“The real God does not need His creatures (Psalm 50:6 – 13) and His care of them is for the sake of their happiness, even if God delights in the happiness of His creatures. Conversely, Takuru needs Onoe, and she exists for him to be happy and rejoices in Takuru’s happiness.”
….there is an argument I have in my mind which I can never use. And it tends to come up when God is referenced as having no need for his creatures, because my immediate thought as a writer is, “Bullshit. No one creates someone or something that they don’t need.” Ask any artist: It just doesn’t happen. Writing fulfills an overpowering need of the author to express themselves, to show who they are and what they believe. Ursula K. Le Guin famously described writing as “telling lies” in order to speak one’s Truth. And that’s exactly it. When I described my horrific monster of a supervillain, Mind Melter, in my own book, I very deliberately used reverent language that painted his brainwashing + illlusion-creating powers as a sacred experience. While still indicating that it was reprehensible behavior. Probably no reader will notice I did this, let alone why. But if I was to be accurate as to who he was supposed to represent, and what it was actually like for me, I’d have to show it in that way. In fact the closer the parallel the more impossible it is for me to avoid it, but that’s an entirely different discussion about worship for some other time.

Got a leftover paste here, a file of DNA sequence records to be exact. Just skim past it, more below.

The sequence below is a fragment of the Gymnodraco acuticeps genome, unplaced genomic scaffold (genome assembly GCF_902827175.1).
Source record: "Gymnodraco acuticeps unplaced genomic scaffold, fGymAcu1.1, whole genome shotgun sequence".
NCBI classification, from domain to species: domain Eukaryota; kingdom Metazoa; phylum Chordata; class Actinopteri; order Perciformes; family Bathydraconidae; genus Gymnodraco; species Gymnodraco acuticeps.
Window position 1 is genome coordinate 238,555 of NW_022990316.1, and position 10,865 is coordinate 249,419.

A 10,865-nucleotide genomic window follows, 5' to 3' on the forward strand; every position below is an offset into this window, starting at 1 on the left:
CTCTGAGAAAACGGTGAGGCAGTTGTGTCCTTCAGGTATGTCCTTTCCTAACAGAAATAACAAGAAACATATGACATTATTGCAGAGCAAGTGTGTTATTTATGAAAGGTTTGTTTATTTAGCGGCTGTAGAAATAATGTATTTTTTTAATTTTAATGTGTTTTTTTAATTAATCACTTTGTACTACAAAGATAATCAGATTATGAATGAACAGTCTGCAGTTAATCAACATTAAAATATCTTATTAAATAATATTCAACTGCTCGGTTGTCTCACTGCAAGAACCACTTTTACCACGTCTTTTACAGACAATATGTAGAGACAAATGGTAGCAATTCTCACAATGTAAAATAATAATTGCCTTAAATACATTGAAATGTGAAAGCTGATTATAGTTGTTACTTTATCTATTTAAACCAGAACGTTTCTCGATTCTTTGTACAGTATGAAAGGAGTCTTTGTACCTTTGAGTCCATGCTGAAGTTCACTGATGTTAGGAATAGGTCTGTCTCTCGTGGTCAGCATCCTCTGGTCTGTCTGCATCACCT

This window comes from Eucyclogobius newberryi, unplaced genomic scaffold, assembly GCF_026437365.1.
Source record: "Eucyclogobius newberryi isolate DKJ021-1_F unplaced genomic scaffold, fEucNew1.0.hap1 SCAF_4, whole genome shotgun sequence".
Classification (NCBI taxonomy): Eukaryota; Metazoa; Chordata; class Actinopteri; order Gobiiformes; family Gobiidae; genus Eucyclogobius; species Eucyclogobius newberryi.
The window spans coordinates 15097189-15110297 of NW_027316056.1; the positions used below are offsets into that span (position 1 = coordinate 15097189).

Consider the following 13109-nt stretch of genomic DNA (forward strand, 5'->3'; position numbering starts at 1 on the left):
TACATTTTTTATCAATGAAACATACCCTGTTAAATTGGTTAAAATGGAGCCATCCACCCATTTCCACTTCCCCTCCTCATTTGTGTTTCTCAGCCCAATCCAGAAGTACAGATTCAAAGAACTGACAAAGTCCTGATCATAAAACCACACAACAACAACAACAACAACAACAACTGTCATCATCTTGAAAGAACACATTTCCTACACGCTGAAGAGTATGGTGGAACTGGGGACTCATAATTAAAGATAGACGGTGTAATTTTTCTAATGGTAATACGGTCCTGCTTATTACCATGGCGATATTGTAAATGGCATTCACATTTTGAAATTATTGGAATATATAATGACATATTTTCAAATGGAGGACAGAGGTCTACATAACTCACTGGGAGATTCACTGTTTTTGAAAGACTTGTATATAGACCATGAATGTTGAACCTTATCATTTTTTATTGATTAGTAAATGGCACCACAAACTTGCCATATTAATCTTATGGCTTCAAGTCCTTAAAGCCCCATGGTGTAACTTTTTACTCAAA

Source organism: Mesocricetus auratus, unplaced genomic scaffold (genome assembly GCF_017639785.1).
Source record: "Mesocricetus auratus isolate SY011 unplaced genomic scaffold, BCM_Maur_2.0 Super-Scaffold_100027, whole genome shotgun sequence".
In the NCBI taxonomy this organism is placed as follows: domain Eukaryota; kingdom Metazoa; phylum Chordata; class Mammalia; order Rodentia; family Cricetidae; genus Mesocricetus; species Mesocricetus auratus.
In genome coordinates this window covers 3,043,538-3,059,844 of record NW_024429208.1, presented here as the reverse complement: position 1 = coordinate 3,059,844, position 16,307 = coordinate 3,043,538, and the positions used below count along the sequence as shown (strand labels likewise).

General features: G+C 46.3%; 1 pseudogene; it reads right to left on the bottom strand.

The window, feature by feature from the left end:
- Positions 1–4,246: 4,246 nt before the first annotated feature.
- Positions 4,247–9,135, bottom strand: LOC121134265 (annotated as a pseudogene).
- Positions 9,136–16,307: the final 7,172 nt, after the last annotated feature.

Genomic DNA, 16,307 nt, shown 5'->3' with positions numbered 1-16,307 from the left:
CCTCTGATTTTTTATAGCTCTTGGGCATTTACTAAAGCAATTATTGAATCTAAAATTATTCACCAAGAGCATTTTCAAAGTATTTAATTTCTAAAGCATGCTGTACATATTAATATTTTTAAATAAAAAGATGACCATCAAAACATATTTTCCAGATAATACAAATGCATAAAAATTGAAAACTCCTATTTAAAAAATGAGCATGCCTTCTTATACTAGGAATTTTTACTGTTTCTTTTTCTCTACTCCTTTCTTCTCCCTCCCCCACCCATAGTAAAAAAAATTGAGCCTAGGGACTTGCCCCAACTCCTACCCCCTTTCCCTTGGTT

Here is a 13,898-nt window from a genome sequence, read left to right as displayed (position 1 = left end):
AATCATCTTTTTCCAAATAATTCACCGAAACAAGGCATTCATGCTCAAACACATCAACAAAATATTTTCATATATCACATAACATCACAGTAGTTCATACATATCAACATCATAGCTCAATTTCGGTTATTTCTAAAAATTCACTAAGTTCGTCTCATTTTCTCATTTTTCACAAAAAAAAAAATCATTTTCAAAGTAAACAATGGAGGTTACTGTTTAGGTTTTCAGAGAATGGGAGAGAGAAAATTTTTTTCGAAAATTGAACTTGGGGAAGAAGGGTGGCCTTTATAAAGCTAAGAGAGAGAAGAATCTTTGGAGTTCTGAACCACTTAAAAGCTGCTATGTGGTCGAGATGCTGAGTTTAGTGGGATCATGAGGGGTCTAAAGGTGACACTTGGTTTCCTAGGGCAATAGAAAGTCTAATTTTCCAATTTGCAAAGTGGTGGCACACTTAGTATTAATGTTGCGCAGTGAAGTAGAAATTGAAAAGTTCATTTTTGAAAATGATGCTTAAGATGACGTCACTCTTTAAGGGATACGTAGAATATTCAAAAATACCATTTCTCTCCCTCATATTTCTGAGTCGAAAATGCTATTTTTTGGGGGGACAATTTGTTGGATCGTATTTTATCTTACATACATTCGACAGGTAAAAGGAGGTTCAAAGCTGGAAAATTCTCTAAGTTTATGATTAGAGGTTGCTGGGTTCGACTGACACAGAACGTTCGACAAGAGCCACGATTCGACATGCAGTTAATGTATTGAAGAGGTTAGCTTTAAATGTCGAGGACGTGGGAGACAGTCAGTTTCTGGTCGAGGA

It’s true that the Bible indicates God is complete in and of Himself…but it seems so obvious to me that He is trying to tell a story. And also trying to create companions and children of His own. He may not “need us,” but He definitely wants us for something, and that’s indicative of an emotional need that needs filling for literally everyone else.